Dr. Brandi MacDonald completed her BA and PhD in Anthropology at McMaster University, where she also worked as a research associate at McMaster Nuclear Reactor (MNR). In the interview below, Dr. MacDonald discusses her research at MNR and the University of Missouri Research Reactor (MURR), including her work on The Unvarnished Truth – a project that saw Dr. MacDonald and a team of researchers using nuclear science to examine nine historical paintings from the collections of the McMaster Museum of Art.

You’re a McMaster graduate! Tell us about your time as a student at McMaster.

I completed my undergraduate and graduate degrees at McMaster. My major focus was archaeology, and I specialized in archaeological science. McMaster has some of the top archaeological scientists in Canada. I was very fortunate to be able to train in aspects of geoscience, physics, and chemistry alongside my archaeology training. I did my PhD on a parttime basis for several years because I was working as a research associate for Dr. Fiona McNeill. I was wearing a lot of different hats at the time, but it was fun! I finished my PhD in 2016.

You introduced the idea for The Unvarnished Truth project. What sparked the idea for the project?

The idea for The Unvarnished Truth emerged when I was co-teaching a summer course in the medical radiation sciences program at McMaster. Students in this course were learning how to do X-rays and ultrasounds on the human body for health applications, and I thought it would be interesting to ask to students to examine ancient artifacts, like Roman pots and metal coins. I wanted students to think more widely about applications in physics, and this seeded my interest in The Unvarnished Truth project.

Can you tell us a bit more about The Unvarnished Truth project?

The Unvarnished Truth was a collaboration between the McMaster Museum of Art (MMA) and a group of researchers across Mac and at the Art Conservation program at Queen’s University. We studied the material histories of nine paintings, including a van Gogh, from the MMA permanent collection using a variety of techniques including X-ray and neutron imaging and X-ray fluorescence to learn about the artists’ choices of pigments and how the paintings were produced. We used X-ray instrumentation in the physics and medical radiation sciences programs, and even the neutron radiography suite operated by N-Ray at the MNR! The MMA Director, Carol Podedworny, received funding from Canadian Heritage to produce an exhibition that showed the details of our research. The exhibition traveled to five different galleries across Canada, which was a great public outreach opportunity.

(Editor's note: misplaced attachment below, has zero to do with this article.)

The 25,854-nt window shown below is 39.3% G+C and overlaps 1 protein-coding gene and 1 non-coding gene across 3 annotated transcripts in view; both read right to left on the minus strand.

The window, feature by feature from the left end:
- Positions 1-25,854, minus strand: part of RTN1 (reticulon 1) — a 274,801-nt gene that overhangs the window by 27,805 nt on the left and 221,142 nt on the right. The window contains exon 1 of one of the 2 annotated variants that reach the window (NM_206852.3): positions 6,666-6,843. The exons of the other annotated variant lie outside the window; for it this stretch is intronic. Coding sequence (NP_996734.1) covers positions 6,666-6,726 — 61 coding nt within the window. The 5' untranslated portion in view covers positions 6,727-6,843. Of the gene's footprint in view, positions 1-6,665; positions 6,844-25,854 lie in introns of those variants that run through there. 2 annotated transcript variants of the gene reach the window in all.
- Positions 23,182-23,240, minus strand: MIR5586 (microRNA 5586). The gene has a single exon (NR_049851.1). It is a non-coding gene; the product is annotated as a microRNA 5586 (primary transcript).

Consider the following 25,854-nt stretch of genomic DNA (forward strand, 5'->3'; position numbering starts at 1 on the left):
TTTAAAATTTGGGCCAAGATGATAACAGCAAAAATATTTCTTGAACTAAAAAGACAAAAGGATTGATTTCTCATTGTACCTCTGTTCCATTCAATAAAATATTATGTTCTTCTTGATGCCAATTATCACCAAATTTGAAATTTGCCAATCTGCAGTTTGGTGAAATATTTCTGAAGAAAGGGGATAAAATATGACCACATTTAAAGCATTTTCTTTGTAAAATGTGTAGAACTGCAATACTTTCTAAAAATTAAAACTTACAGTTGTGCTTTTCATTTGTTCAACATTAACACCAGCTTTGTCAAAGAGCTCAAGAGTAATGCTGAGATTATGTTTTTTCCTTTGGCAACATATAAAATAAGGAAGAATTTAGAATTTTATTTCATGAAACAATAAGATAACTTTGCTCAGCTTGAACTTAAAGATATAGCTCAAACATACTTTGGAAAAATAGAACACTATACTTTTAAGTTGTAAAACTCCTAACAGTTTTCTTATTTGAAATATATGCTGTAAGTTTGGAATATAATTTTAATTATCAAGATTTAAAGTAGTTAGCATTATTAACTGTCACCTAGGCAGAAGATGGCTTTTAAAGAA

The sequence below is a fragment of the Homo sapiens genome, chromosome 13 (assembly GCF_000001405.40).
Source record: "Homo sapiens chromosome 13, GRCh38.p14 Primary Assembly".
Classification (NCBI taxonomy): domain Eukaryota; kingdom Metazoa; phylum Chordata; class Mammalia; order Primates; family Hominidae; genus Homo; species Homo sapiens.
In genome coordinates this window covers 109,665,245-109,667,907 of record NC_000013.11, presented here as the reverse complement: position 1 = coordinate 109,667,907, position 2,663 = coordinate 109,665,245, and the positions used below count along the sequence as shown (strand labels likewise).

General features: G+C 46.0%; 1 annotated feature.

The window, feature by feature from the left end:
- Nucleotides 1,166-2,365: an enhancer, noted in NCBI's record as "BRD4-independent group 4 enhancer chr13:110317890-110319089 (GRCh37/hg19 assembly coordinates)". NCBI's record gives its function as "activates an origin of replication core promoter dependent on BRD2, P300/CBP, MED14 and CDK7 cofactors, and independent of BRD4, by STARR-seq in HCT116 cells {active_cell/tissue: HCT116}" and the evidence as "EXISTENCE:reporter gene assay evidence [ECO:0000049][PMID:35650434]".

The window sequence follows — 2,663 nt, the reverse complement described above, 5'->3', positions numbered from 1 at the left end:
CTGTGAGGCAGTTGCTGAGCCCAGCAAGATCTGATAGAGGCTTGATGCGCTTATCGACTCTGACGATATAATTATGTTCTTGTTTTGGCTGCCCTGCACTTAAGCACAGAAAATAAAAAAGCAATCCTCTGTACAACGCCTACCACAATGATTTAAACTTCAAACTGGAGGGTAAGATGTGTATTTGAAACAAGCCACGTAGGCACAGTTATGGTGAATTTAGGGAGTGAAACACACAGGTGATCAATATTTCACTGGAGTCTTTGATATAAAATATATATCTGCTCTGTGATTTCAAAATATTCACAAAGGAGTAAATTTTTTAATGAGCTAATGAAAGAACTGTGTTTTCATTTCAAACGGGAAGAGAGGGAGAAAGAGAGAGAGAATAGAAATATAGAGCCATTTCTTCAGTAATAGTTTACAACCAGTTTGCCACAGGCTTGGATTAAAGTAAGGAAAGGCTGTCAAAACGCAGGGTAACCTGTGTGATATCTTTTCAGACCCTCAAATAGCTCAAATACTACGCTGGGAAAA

Can you tell us about an interesting finding from The Unvarnished Truth?

We discovered that a painting by van Gogh (Untitled, Still Life: Ginger Pot with Onions) had an earlier composition underneath it that was half-finished; van Gogh recycled canvases a lot in his lifetime. It looked like there might be a painting of a face underneath the painting.

You are an assistant research professor at the Archaeometry Laboratory at the University of Missouri Research Reactor (MURR). Can you tell us a bit about your job there?

The Archaeometry Lab at MURR is the largest dedicated archaeometry lab in the United States. We are funded in part by the National Science Foundation, and using those funds we provide collaborative support and expertise to archaeologists all over the world who are interested in geochemical provenance studies and materials characterization. Archaeologists send us small samples of ancient pottery and stone tools, and we use scientific methods to produce datasets on the elemental, isotopic, and mineralogical compositions of those artifacts. Those data are then used to reconstruct human activities in the past, like ancient trade and exchange routes, evidence for cultural interaction and migration, and the development of craft specializations such as pottery making and metallurgy.

Can you tell us about a research project you are currently working on?

I’m very fortunate to get to collaborate with some incredible researchers on several different projects and travel the world. One of the projects I’m most excited about right now is a newly-funded project in northern Australia. My colleague Dr. Jill Huntley (Griffith University, Australia) and I received funding from the NSF and the Australian Research Council to research the use of iron oxide pigments, also known as ochre, by some of Australia’s earliest inhabitants when the continent was first colonized over 50,000 years ago. We work with the Mirarr Traditional Owners, the local Indigenous community, to study mineral resources in their territory and long-term practices of rock art and cave paintings. The landscape there is so beautiful and the people are wonderful to work with.

Can you give us some insight into ochre – what is ochre and what can it tell us about human history?

Ochre is a catchall term for iron- or manganese-rich mineral pigments. These types of minerals have been used throughout human/hominid history – dating as far back as a few hundred thousand years! Most people associate ochre with famous sites like the ice age cave paintings in France and Spain, but archaeological evidence shows that ochre had many more uses in human history, including painting or decorating objects, as a component of mortuary practices, hide tanning processes, and even possibly as sunscreen and insect repellant! I use methods in nuclear sciences to better understand the composition, provenance, and material properties ochre pigments. This helps me interpret where and why certain minerals were chosen, how they were manipulated by humans and survived thousands of years in the archaeological record.

Stay tuned for Part 2 of our interview with Dr. Brandi MacDonald!